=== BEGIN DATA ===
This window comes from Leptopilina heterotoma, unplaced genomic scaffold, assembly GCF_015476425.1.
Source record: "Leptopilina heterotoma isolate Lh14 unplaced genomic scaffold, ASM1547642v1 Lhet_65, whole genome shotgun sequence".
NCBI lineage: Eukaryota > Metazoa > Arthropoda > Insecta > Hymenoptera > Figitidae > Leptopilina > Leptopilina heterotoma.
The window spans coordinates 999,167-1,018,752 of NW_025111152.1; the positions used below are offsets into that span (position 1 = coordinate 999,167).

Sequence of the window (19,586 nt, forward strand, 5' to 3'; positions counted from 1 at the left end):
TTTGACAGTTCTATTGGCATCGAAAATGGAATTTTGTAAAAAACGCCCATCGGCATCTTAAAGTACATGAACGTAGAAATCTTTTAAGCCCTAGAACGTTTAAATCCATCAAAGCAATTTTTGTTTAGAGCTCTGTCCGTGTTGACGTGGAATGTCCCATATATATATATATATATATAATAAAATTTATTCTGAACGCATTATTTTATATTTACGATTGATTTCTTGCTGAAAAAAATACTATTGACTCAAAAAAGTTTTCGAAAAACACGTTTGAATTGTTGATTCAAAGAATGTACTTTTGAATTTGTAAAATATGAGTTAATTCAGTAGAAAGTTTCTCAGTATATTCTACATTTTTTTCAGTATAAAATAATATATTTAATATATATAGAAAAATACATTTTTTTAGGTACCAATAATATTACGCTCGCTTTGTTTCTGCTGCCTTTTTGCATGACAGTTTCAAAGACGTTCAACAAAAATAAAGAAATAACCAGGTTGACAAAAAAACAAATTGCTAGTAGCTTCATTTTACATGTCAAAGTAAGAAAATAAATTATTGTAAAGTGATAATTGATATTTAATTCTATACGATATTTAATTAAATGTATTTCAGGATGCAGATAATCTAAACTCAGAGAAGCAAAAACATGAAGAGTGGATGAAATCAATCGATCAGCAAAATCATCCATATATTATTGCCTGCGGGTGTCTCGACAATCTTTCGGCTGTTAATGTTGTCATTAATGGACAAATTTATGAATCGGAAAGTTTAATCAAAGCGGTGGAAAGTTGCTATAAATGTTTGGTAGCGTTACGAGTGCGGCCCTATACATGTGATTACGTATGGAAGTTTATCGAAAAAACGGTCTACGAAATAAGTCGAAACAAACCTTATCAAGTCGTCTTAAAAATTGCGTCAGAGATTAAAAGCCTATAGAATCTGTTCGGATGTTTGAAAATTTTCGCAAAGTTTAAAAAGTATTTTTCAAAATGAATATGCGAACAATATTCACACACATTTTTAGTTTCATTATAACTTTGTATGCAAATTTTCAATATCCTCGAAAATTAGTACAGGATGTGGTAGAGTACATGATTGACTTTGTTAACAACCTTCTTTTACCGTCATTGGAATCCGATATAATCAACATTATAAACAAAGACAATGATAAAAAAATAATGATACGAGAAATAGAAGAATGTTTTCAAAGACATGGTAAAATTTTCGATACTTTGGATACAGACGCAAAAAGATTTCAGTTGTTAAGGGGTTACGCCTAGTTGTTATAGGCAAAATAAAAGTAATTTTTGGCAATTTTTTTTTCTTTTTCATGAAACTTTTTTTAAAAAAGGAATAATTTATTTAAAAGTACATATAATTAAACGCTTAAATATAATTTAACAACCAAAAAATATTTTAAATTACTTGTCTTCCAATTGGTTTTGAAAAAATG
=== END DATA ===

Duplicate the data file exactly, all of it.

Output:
This window comes from Leptopilina heterotoma, unplaced genomic scaffold, assembly GCF_015476425.1.
Source record: "Leptopilina heterotoma isolate Lh14 unplaced genomic scaffold, ASM1547642v1 Lhet_65, whole genome shotgun sequence".
NCBI lineage: Eukaryota > Metazoa > Arthropoda > Insecta > Hymenoptera > Figitidae > Leptopilina > Leptopilina heterotoma.
The window spans coordinates 999,167-1,018,752 of NW_025111152.1; the positions used below are offsets into that span (position 1 = coordinate 999,167).

Sequence of the window (19,586 nt, forward strand, 5' to 3'; positions counted from 1 at the left end):
TTTGACAGTTCTATTGGCATCGAAAATGGAATTTTGTAAAAAACGCCCATCGGCATCTTAAAGTACATGAACGTAGAAATCTTTTAAGCCCTAGAACGTTTAAATCCATCAAAGCAATTTTTGTTTAGAGCTCTGTCCGTGTTGACGTGGAATGTCCCATATATATATATATATATATAATAAAATTTATTCTGAACGCATTATTTTATATTTACGATTGATTTCTTGCTGAAAAAAATACTATTGACTCAAAAAAGTTTTCGAAAAACACGTTTGAATTGTTGATTCAAAGAATGTACTTTTGAATTTGTAAAATATGAGTTAATTCAGTAGAAAGTTTCTCAGTATATTCTACATTTTTTTCAGTATAAAATAATATATTTAATATATATAGAAAAATACATTTTTTTAGGTACCAATAATATTACGCTCGCTTTGTTTCTGCTGCCTTTTTGCATGACAGTTTCAAAGACGTTCAACAAAAATAAAGAAATAACCAGGTTGACAAAAAAACAAATTGCTAGTAGCTTCATTTTACATGTCAAAGTAAGAAAATAAATTATTGTAAAGTGATAATTGATATTTAATTCTATACGATATTTAATTAAATGTATTTCAGGATGCAGATAATCTAAACTCAGAGAAGCAAAAACATGAAGAGTGGATGAAATCAATCGATCAGCAAAATCATCCATATATTATTGCCTGCGGGTGTCTCGACAATCTTTCGGCTGTTAATGTTGTCATTAATGGACAAATTTATGAATCGGAAAGTTTAATCAAAGCGGTGGAAAGTTGCTATAAATGTTTGGTAGCGTTACGAGTGCGGCCCTATACATGTGATTACGTATGGAAGTTTATCGAAAAAACGGTCTACGAAATAAGTCGAAACAAACCTTATCAAGTCGTCTTAAAAATTGCGTCAGAGATTAAAAGCCTATAGAATCTGTTCGGATGTTTGAAAATTTTCGCAAAGTTTAAAAAGTATTTTTCAAAATGAATATGCGAACAATATTCACACACATTTTTAGTTTCATTATAACTTTGTATGCAAATTTTCAATATCCTCGAAAATTAGTACAGGATGTGGTAGAGTACATGATTGACTTTGTTAACAACCTTCTTTTACCGTCATTGGAATCCGATATAATCAACATTATAAACAAAGACAATGATAAAAAAATAATGATACGAGAAATAGAAGAATGTTTTCAAAGACATGGTAAAATTTTCGATACTTTGGATACAGACGCAAAAAGATTTCAGTTGTTAAGGGGTTACGCCTAGTTGTTATAGGCAAAATAAAAGTAATTTTTGGCAATTTTTTTTTCTTTTTCATGAAACTTTTTTTAAAAAAGGAATAATTTATTTAAAAGTACATATAATTAAACGCTTAAATATAATTTAACAACCAAAAAATATTTTAAATTACTTGTCTTCCAATTGGTTTTGAAAAAATG